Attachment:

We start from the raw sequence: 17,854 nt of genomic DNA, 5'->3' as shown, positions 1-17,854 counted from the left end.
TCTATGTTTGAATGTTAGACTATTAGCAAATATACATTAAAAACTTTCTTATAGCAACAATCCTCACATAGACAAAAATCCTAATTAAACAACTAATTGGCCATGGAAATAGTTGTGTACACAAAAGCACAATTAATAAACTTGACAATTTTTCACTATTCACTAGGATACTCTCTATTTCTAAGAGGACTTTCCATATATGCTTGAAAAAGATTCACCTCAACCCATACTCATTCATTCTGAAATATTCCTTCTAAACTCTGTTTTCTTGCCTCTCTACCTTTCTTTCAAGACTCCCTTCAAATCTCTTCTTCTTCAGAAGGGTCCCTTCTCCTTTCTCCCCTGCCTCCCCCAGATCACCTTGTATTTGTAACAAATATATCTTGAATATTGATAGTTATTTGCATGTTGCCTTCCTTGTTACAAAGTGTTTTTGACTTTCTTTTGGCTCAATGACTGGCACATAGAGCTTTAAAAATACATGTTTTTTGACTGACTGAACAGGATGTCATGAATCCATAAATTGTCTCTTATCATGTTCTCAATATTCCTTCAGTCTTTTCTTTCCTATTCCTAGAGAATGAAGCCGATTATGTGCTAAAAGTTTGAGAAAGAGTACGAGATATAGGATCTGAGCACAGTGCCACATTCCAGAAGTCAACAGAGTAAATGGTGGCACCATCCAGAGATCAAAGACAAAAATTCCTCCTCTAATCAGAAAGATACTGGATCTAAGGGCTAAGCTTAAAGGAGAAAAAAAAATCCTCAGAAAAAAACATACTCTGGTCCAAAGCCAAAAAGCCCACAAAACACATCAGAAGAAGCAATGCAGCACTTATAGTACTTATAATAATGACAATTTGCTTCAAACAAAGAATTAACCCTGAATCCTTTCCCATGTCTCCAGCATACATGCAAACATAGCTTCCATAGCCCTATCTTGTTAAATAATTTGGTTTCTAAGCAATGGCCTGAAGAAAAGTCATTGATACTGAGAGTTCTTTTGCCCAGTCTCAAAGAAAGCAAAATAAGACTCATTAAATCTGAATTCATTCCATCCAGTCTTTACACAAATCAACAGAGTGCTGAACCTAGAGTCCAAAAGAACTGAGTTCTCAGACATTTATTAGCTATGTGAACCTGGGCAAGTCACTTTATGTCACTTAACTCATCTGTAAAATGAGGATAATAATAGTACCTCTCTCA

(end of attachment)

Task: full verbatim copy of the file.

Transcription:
We start from the raw sequence: 17,854 nt of genomic DNA, 5'->3' as shown, positions 1-17,854 counted from the left end.
TCTATGTTTGAATGTTAGACTATTAGCAAATATACATTAAAAACTTTCTTATAGCAACAATCCTCACATAGACAAAAATCCTAATTAAACAACTAATTGGCCATGGAAATAGTTGTGTACACAAAAGCACAATTAATAAACTTGACAATTTTTCACTATTCACTAGGATACTCTCTATTTCTAAGAGGACTTTCCATATATGCTTGAAAAAGATTCACCTCAACCCATACTCATTCATTCTGAAATATTCCTTCTAAACTCTGTTTTCTTGCCTCTCTACCTTTCTTTCAAGACTCCCTTCAAATCTCTTCTTCTTCAGAAGGGTCCCTTCTCCTTTCTCCCCTGCCTCCCCCAGATCACCTTGTATTTGTAACAAATATATCTTGAATATTGATAGTTATTTGCATGTTGCCTTCCTTGTTACAAAGTGTTTTTGACTTTCTTTTGGCTCAATGACTGGCACATAGAGCTTTAAAAATACATGTTTTTTGACTGACTGAACAGGATGTCATGAATCCATAAATTGTCTCTTATCATGTTCTCAATATTCCTTCAGTCTTTTCTTTCCTATTCCTAGAGAATGAAGCCGATTATGTGCTAAAAGTTTGAGAAAGAGTACGAGATATAGGATCTGAGCACAGTGCCACATTCCAGAAGTCAACAGAGTAAATGGTGGCACCATCCAGAGATCAAAGACAAAAATTCCTCCTCTAATCAGAAAGATACTGGATCTAAGGGCTAAGCTTAAAGGAGAAAAAAAAATCCTCAGAAAAAAACATACTCTGGTCCAAAGCCAAAAAGCCCACAAAACACATCAGAAGAAGCAATGCAGCACTTATAGTACTTATAATAATGACAATTTGCTTCAAACAAAGAATTAACCCTGAATCCTTTCCCATGTCTCCAGCATACATGCAAACATAGCTTCCATAGCCCTATCTTGTTAAATAATTTGGTTTCTAAGCAATGGCCTGAAGAAAAGTCATTGATACTGAGAGTTCTTTTGCCCAGTCTCAAAGAAAGCAAAATAAGACTCATTAAATCTGAATTCATTCCATCCAGTCTTTACACAAATCAACAGAGTGCTGAACCTAGAGTCCAAAAGAACTGAGTTCTCAGACATTTATTAGCTATGTGAACCTGGGCAAGTCACTTTATGTCACTTAACTCATCTGTAAAATGAGGATAATAATAGTACCTCTCTCA